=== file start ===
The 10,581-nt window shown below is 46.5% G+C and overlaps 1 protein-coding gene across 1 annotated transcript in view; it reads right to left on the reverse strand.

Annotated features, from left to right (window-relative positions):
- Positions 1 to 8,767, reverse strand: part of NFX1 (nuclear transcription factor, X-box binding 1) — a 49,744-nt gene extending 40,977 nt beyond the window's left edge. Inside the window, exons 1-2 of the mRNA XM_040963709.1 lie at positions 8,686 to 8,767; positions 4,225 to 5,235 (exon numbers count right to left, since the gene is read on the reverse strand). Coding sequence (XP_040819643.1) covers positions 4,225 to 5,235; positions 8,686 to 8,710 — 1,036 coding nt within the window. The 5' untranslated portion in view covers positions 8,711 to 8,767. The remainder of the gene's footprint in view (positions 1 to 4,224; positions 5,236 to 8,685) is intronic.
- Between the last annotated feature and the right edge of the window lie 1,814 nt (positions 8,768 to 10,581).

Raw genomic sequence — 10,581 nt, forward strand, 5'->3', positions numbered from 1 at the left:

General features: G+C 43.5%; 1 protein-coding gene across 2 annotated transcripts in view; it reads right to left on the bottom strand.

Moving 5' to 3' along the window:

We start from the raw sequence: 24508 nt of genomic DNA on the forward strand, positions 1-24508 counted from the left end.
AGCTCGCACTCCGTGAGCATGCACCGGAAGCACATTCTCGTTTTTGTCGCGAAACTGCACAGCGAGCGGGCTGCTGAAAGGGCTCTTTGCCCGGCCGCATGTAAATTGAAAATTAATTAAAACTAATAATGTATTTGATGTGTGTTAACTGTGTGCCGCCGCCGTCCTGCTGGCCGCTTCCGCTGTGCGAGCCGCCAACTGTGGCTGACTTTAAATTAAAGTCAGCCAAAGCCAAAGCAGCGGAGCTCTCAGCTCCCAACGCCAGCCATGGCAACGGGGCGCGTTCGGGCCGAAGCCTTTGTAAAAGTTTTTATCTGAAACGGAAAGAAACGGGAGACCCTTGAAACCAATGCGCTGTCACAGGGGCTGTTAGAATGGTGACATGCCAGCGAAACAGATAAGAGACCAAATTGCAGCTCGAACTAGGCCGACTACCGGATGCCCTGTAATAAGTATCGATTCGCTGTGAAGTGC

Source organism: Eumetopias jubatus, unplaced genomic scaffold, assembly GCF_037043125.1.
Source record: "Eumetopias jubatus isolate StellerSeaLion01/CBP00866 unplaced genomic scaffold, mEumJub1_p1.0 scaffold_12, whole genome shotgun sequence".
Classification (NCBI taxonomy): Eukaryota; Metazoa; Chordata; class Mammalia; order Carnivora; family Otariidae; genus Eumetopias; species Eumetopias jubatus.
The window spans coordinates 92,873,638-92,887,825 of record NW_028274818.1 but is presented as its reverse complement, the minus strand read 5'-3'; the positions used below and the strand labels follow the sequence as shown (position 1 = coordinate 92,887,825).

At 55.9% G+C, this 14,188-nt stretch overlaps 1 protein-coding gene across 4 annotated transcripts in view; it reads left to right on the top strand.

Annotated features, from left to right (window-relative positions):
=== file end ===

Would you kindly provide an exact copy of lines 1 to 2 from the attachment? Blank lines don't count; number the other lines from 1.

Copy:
The 10,581-nt window shown below is 46.5% G+C and overlaps 1 protein-coding gene across 1 annotated transcript in view; it reads right to left on the reverse strand.

Annotated features, from left to right (window-relative positions):